Engineering Ants, ages 5 and up, $19.99
This combined board game and building activity requires players to work together to rescue ants from getting eaten by a hungry anteater. Players use tubes, clips, connectors, and caps as building materials to fashion rescue gear appropriate to whatever trouble the ants have got into. Along the way, surprise obstacles crop up, requiring a change of plans in mid-stream. In other words, just life real life.
Discovery Kids Construction Fort, ages 5 and up, $34.99
49 15-inch plastic rods and 28 tennis-ball-sized connectors with multiple holes fit together in any shape kids can dream up. Instructions show how to build a rocket ship, castle, or tunnel, among other shapes. And the addition of a blanket or sheet makes any construction that much more fun. Some designs work, some don’t, and lining up workable rod-ball arrangements can bend your brain. This game is almost never fully put away at our house.
Tumble Trax Magnetic Marble Run, ages 5 and up, $24.99
Magnet-and-foam marble tracks in different shapes and sizes attach to any suitable surface to create a high-stakes, vertical marble run. Kids have to figure angle, force, and momentum to get a marble to roll from the top track to the box at the bottom. Races make for extra thrills. Challenge cards are included to get them started thinking about their designs.
Gravity Maze, ages 8 and up, $29.99
Variously shaped towers with twisting and turning internal channels stack together on a board to create three-dimensional marble runs, IF they’re lined up properly. This game takes spatial reasoning and imagination. Challenge cards set up tasks from easy to difficult for players to build skills with taller, increasingly complicated set-ups.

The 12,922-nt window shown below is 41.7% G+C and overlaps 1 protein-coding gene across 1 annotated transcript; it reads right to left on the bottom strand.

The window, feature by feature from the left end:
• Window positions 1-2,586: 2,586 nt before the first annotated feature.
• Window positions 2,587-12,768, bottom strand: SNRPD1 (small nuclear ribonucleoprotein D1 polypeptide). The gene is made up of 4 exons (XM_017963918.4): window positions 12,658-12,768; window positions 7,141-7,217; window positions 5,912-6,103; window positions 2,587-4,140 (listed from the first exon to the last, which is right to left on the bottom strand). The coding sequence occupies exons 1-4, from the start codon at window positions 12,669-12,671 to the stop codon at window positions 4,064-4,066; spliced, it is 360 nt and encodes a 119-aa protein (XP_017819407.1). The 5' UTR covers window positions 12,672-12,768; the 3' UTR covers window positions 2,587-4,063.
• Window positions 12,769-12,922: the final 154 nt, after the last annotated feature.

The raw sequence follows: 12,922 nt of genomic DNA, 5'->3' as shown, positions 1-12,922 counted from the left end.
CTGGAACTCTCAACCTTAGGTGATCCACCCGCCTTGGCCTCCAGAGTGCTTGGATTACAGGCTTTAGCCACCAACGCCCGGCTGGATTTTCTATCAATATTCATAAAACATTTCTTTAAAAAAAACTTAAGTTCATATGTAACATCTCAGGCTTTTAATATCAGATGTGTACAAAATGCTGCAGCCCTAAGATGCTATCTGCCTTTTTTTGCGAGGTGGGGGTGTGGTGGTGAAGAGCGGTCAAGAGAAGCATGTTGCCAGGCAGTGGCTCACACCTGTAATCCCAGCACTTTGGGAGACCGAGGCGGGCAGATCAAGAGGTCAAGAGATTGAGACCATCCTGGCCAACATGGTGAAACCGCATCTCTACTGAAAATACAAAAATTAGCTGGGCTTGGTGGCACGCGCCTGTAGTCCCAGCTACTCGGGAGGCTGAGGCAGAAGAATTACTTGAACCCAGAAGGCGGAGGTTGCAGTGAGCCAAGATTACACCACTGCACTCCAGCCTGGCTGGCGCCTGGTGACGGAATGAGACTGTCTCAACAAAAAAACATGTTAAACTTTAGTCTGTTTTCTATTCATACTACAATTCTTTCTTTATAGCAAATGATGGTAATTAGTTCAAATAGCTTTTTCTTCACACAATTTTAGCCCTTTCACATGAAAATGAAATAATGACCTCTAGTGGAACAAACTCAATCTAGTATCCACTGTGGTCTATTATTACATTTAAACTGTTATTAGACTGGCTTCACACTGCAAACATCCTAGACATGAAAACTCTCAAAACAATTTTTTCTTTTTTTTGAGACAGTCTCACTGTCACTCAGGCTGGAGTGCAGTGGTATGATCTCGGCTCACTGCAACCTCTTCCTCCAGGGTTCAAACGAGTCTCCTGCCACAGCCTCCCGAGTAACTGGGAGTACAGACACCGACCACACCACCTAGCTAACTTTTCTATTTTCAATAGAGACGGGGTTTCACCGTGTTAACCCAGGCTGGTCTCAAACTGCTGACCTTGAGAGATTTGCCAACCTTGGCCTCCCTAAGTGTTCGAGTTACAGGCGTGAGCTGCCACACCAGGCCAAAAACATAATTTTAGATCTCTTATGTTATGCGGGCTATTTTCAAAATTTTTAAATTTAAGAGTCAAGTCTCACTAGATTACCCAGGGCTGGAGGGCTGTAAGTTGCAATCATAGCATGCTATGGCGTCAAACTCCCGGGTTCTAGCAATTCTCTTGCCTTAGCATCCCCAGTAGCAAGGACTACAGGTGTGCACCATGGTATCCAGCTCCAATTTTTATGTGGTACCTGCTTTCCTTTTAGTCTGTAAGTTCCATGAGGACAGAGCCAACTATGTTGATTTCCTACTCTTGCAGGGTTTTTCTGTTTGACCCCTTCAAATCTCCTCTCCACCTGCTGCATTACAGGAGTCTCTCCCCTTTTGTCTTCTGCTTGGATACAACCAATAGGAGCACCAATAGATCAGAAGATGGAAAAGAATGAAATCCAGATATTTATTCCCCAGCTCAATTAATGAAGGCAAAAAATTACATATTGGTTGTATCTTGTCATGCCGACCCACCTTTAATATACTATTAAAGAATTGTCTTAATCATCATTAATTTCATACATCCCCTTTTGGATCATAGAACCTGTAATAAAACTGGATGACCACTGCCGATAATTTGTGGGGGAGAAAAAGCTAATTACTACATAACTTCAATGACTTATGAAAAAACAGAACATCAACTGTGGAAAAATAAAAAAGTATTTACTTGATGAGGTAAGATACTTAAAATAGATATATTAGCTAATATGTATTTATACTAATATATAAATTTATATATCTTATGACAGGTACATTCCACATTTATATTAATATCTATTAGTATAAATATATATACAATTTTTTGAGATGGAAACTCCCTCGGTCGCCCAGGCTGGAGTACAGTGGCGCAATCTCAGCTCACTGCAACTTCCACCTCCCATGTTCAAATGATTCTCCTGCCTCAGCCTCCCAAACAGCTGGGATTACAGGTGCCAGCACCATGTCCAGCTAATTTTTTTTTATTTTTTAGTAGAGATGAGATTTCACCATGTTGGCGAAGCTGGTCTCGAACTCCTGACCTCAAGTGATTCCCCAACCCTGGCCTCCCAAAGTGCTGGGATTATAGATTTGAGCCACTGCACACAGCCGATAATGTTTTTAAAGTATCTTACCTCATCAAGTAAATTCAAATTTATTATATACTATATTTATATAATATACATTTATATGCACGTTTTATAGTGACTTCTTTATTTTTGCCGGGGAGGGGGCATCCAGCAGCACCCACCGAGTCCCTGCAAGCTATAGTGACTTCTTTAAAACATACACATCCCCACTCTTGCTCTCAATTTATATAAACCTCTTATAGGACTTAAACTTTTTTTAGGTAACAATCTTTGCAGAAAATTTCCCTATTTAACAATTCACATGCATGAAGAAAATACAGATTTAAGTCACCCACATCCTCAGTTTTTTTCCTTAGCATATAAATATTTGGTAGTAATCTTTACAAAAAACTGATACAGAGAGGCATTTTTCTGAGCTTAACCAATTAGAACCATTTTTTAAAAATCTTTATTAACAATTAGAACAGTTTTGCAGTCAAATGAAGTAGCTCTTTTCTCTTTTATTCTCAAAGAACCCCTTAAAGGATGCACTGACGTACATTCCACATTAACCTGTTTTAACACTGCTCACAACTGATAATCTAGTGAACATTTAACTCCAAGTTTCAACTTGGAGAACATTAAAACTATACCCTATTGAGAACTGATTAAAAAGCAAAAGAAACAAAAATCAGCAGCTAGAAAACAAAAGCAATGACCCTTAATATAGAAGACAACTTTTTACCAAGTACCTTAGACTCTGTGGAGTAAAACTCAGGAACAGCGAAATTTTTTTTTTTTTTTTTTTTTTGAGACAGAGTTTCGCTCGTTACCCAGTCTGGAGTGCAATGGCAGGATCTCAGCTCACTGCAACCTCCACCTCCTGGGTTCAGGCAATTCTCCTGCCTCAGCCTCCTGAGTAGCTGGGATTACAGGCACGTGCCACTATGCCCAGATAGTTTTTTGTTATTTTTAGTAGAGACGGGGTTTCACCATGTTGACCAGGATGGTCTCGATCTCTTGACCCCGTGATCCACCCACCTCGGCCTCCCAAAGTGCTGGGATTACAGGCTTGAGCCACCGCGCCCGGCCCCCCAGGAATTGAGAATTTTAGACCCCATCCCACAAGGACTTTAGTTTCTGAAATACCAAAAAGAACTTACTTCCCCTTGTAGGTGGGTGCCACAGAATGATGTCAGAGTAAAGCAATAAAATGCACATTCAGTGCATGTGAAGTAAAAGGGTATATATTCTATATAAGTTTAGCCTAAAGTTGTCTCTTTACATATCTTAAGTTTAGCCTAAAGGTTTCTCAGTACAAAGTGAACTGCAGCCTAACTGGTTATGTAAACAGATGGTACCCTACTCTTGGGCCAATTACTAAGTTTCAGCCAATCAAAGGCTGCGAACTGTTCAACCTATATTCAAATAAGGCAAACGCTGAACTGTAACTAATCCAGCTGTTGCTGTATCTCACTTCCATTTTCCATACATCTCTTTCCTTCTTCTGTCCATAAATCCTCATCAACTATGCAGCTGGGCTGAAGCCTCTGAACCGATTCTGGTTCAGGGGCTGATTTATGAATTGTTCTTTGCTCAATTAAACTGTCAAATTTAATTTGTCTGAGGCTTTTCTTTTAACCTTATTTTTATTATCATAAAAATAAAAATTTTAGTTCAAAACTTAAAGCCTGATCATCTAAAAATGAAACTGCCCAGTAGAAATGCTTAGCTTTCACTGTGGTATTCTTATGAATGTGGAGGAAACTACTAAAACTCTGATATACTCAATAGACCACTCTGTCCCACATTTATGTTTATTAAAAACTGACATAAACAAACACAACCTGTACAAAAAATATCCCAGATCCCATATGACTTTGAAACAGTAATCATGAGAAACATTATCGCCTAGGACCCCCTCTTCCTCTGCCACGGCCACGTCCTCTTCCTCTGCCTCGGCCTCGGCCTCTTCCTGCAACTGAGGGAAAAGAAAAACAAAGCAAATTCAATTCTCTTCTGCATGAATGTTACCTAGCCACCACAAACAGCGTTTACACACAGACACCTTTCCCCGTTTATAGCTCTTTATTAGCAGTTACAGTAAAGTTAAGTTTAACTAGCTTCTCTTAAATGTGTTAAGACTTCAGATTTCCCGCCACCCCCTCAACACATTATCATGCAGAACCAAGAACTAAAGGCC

Brain Builders, ages 8 and up, $15.95
Combine building challenge cards and KEVA planks to get an addictive exercise in translating two-dimensional pictures into three-dimensional objects. Builders have to reckon with balance, proportion, composition, and geometry.
Code Master, ages 8 and up, $19.99
Computer programming without the computer, this board game requires players to move an avatar through a changeable map in search of magic crystals. To go from one level to the next, players have to devise the one, correct sequence of moves. “Programs” get harder and more complex, involving direct commands, subroutines, and sequential reasoning in escalating degrees.
The Extraordinaires Design Studio, ages 10 and up, $27.96
This game presents design thinking as its core activity. Players act as designers, tasked with fulfilling the over-the-top needs of imaginary clients, described in detailed character cards. Think Cards guide players through a three-step design process: Research, Design, Improve. An exercise in guided, imaginative role-playing, this game promises to impart the fundamentals of design thinking in entertaining, memorable fashion.
Let the play begin
That’s our list. What excellent engineering-related toys did we miss? The realm of choices is growing only bigger and better. With the principles of simplicity and open-ended play in mind, you really can’t go wrong.
Share your comments or contact us directly. And, as always, we appreciate anything you might share with interested friends and colleagues.
Eric Iversen is VP for Learning and Communications at Start Engineering. He has written and spoken widely on engineering education in the K-12 arena. You can write to him about this topic, especially when he gets stuff wrong, at email@example.com.
You can also follow along on Twitter @StartEnginNow.
Now available! A bilingual version of Dream, Invent, Create, for making engineering come alive in Spanish and English at the same time.
Our Dream, Invent, Create Teacher’s Guide makes it easy to get started teaching elementary school engineering, even with no training in the field. And for any outreach or education program, check out What’s Engineering?, Dream, Invent, Create, and Start Engineering: A Career Guide. Our books can help deliver an accessible, engaging picture of engineering to all kinds of K-12 audiences.